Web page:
Atomistic metaphysics motivated an explanatory strategy which science has pursued with great success since the scientific revolution. By decomposing matter into its atomic and subatomic parts physics gave us powerful explanations and accurate predictions as well as providing a unifying framework for the rest of science. The success of the decompositional strategy has encouraged a widespread conviction that the physical world forms a compositional hierarchy that physics and other sciences are progressively articulating. But this conviction does not stand up to (...)
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  9.  19
    Holism and Nonseparability.Richard A. Healey - 1991 - Journal of Philosophy 88 (8):393.
  10. Perfect Symmetries.Richard Healey - 2009 - British Journal for the Philosophy of Science 60 (4):697-720.
    While empirical symmetries relate situations, theoretical symmetries relate models of a theory we use to represent them. An empirical symmetry is perfect if and only if any two situations it relates share all intrinsic properties. Sometimes one can use a theory to explain an empirical symmetry by showing how it follows from a corresponding theoretical symmetry. The theory then reveals a perfect symmetry. I say what this involves and why it matters, beginning with a puzzle that is resolved by the (...)
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  11. Nonlocality and the Aharonov-Bohm Effect.Richard Healey - 1997 - Philosophy of Science 64 (1):18-41.
    At first sight the Aharonov- Bohm effect appears nonlocal, though not in the way EPR/Bell correlations are generally acknowledged to be nonlocal. This paper applies an analysis of nonlocality to the Aharonov- Bohm effect to show that its peculiarities may be blamed either on a failure of a principle of local action or on a failure of a principle of separability. Different interpretations of quantum mechanics disagree on how blame should be allocated. The parallel between the Aharonov- Bohm effect and (...)
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  12. On the Reality of Gauge Potentials.Richard Healey - 2001 - Philosophy of Science 68 (4):432-455.
    Classically, a gauge potential was merely a convenient device for generating a corresponding gauge field. Quantum-mechanically, a gauge potential lays claim to independent status as a further feature of the physical situation. But whether this is a local or a global feature is not made any clearer by the variety of mathematical structures used to represent it. I argue that in the theory of electromagnetism (or a non-Abelian generalization) that describes quantum particles subject to a classical interaction, the gauge potential (...)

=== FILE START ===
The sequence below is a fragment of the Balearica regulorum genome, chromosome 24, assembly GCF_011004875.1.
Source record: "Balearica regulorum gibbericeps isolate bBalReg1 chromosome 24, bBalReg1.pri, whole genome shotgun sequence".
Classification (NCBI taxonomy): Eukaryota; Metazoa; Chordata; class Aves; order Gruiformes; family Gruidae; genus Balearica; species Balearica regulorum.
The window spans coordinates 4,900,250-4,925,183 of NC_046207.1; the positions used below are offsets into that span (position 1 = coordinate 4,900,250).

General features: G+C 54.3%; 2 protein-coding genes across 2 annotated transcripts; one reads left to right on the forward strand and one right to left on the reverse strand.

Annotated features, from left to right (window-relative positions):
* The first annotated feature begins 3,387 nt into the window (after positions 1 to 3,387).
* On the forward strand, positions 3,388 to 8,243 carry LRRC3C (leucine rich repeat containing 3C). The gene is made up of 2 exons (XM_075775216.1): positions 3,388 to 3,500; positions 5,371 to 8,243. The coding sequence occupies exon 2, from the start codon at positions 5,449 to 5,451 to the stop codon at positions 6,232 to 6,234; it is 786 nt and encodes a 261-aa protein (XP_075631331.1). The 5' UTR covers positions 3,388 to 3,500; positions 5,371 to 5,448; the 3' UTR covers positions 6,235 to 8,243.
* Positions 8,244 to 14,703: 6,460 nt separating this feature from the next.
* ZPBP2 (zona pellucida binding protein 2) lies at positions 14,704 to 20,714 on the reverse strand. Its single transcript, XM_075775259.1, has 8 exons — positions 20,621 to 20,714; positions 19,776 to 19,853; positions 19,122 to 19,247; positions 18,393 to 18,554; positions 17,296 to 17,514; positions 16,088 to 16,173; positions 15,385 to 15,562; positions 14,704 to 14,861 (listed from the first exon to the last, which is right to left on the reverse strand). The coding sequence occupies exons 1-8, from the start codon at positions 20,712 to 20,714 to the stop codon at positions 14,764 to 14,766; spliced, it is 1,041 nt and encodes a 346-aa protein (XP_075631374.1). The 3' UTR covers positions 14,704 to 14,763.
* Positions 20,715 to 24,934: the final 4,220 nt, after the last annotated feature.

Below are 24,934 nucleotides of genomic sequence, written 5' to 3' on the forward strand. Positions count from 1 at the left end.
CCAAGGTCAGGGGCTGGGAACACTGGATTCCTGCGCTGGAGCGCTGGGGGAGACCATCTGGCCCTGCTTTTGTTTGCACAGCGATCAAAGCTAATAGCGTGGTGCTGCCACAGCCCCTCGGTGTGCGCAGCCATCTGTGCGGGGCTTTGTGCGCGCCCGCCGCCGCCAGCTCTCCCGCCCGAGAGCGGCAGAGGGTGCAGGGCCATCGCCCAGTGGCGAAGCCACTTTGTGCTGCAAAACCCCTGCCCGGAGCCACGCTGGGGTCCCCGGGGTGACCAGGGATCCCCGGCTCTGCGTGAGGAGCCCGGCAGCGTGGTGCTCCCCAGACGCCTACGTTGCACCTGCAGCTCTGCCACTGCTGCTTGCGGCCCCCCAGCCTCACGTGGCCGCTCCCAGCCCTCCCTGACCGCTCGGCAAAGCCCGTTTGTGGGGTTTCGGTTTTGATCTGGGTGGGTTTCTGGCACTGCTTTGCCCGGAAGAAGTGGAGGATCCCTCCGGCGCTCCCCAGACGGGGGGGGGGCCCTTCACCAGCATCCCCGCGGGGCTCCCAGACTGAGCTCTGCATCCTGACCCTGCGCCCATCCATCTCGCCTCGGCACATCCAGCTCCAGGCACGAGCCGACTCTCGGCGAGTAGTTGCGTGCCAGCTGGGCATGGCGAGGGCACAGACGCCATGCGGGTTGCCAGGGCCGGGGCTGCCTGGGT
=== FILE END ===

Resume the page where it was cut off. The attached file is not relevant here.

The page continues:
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  13.  91
    Holism and Nonseparability in Physics.Richard Healey - 2008 - Stanford Encyclopedia of Philosophy.
    It has sometimes been suggested that quantum phenomena exhibit a characteristic holism or nonseparability, and that this distinguishes quantum from classical physics. One puzzling quantum phenomenon arises when one performs measurements of spin or polarization on certain separated quantum systems. The results of these measurements exhibit patterns of statistical correlation that resist traditional causal explanation. Some have held that it is possible to understand these patterns as instances or consequences of quantum holism or nonseparability. Just what holism and nonseparability are (...)
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  14. Can Physics Coherently Deny the Reality of Time?Richard Healey - 2002 - Royal Institute of Philosophy Supplement 50:293-.
    The conceptual and technical difficulties involved in creating a quantum theory of gravity have led some physicists to question, and even in some cases to deny, the reality of time. More surprisingly, this denial has found a sympathetic audience among certain philosophers of physics. What should we make of these wild ideas? Does it even make sense to deny the reality of time? In fact physical science has been chipping away at common sense aspects of time ever since its inception. (...)
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  15.  15
    10. Referees for Philosophy of Science Referees for Philosophy of Science (Pp. 479-482).Justin Garson, Yasha Rohwer, Collin Rice, Matteo Colombo, Peter Brössel, Davide Rizza, Simon M. Huttegger, Richard Healey, Alyssa Ney & Kathryn Phillips - 2013 - Philosophy of Science 80 (3):334-355.